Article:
Lausward power plant to break three world records

Jul 16, 2012
The SGT5-8000H gas turbine developed by Siemens forms the heart of the highly efficient combined cycle power plant with district heat extraction in Düsseldorf, Germany. With an electrical unit output of around 595 megawatts (MW) and a net .

Siemens is to build a combined cycle gas turbine power plant with an electrical output of 595 megawatts at the Lausward location in Düsseldorf. That's a new world record for a single combined cycle block.

The net conversion efficiency will add up to more than 61 percent. That's also a world record, surpassing the previous record of 60.75 percent achieved at the combined cycle power plant in Irsching. A third world record will be achieved through the extraction of energy for district heating. Never before has it been possible to extract 300 of thermal energy from a single power plant block in combined cycle operation. In this way, the overall efficiency of natural gas as a fuel climbs to 85 percent. The contract for building the plant is valued at almost half a billion euros.

The SGT5-8000H gas turbine, which has been proving itself in commercial service in Irsching for more than a year, will be installed in Lausward. The SGT5-8000H was developed in cooperation with universities and research institutes in about ten years. The project involved approximately 750 employees working at Siemens locations in Erlangen, Berlin, Mühlheim, and Orlando in the U.S. state of Florida. Twelve gas turbines from the SGT-8000H series are currently on order for energy supply utilities in Germany, South Korea, and the USA. Additional orders are already on the way. In combined cycle operation, a single SGT5-8000H gas turbine can supply electrical power to all of the private households in a major city like Berlin with 3.5 million residents.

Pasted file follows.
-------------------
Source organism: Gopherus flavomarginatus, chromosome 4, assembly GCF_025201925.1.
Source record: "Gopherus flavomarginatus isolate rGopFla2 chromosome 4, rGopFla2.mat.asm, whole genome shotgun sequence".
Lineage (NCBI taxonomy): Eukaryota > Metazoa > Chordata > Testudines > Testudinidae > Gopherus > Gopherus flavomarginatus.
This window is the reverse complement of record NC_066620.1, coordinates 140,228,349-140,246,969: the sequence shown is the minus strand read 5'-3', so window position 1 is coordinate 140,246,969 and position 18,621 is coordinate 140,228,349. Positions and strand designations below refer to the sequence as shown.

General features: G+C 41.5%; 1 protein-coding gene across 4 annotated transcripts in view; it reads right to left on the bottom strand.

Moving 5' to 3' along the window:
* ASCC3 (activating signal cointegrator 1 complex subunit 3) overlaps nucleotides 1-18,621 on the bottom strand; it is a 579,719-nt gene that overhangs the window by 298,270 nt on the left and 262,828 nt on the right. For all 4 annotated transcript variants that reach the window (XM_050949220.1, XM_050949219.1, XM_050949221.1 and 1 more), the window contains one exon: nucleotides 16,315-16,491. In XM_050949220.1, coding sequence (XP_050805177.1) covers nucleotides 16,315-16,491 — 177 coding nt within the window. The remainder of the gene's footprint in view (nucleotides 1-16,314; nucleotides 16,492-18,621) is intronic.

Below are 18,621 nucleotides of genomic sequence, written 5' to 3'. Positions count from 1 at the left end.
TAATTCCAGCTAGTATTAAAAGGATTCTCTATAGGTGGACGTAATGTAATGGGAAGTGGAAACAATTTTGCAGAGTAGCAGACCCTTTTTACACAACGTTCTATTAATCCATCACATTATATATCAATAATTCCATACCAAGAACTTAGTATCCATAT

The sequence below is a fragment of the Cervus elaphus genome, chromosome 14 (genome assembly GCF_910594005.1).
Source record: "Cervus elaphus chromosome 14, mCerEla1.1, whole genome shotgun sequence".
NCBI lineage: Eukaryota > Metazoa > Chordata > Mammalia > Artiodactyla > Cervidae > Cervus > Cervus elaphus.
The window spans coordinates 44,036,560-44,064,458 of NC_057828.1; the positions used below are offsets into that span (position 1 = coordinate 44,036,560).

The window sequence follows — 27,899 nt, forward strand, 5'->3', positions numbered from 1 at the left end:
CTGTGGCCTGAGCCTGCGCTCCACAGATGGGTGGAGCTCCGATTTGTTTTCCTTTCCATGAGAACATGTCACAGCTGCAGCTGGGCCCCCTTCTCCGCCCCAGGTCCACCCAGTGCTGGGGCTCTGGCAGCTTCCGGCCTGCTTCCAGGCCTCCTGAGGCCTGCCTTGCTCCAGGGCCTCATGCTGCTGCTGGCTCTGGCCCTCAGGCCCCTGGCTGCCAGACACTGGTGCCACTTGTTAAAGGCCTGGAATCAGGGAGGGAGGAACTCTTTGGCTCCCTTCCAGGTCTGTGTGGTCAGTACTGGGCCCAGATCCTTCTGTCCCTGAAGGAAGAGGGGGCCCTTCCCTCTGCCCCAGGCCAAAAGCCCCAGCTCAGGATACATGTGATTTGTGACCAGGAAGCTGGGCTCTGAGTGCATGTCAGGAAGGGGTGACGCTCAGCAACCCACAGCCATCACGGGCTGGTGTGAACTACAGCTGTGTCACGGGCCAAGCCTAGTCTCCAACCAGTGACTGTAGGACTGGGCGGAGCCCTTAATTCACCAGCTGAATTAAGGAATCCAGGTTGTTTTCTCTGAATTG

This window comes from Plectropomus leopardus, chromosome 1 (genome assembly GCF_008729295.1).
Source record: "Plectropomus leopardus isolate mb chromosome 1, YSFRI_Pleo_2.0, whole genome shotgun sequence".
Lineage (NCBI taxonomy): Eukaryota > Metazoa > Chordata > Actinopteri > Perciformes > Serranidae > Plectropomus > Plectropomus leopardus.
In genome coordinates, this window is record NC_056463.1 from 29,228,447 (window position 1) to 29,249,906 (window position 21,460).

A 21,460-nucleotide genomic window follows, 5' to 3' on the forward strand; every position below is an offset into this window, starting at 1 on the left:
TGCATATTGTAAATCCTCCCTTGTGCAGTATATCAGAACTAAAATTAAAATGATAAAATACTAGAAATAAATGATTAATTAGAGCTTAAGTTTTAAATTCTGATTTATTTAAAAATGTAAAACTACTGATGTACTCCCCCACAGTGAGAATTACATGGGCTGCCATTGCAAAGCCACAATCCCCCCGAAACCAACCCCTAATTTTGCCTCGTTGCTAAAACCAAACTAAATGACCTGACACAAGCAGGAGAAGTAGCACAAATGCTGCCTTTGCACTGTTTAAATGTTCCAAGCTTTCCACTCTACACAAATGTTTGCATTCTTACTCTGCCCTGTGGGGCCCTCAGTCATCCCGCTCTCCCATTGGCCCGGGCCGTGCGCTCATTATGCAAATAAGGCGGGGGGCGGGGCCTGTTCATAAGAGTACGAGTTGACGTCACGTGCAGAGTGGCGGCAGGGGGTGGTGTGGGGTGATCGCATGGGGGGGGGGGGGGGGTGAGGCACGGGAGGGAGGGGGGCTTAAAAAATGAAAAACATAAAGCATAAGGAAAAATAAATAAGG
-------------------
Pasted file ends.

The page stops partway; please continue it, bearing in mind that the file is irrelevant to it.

High efficiency combined cycle power plants are an ideal compliment to renewable energy sources like wind and solar, which are subject to fluctuations in their power outputs. Combined cycle power plants can quickly and flexibly balance out these fluctuations. They make a considerable contribution to the security of the power supply and the stabilization of the power grid and play an important role in Germany's transition to alternative energy sources. The new generation of Siemens combined cycle also consumes around one-third less natural gas per generated kilowatt-hour of energy compared to the average consumption of combined cycle facilities installed worldwide. In addition to lowering fuel costs, this technology also helps to protect the climate by significantly reducing CO2 emissions. Highly efficient combined cycle plants are part of the Environmental Portfolio, with which the company generated about €30 billion in sales in the fiscal year 2011.

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antialias_physorg
not rated yet Jul 16, 2012
Well, as long as we have to have gas turbines for intermittent power production they might as well be the most efficient ones there are. Good job guys!
wwqq
not rated yet Jul 25, 2012
It doesn't work that way. Combined cycle plants have both a gas turbine and a steam turbine, using the still hot exhaust from the gas turbine to drive the steam cycle.

The gas turbine is like a jet engine. It is capable of responding quickly without too much harm.

The steam cycle has a lot of thermal inertia; thermal cycling creates a lot of wear and tear. It's somewhat better at load following than a coal plant, but not by that much.

Spinning reserve and inefficient single-cycle gas turbines are still absolutely necessary to deal with rapid swings.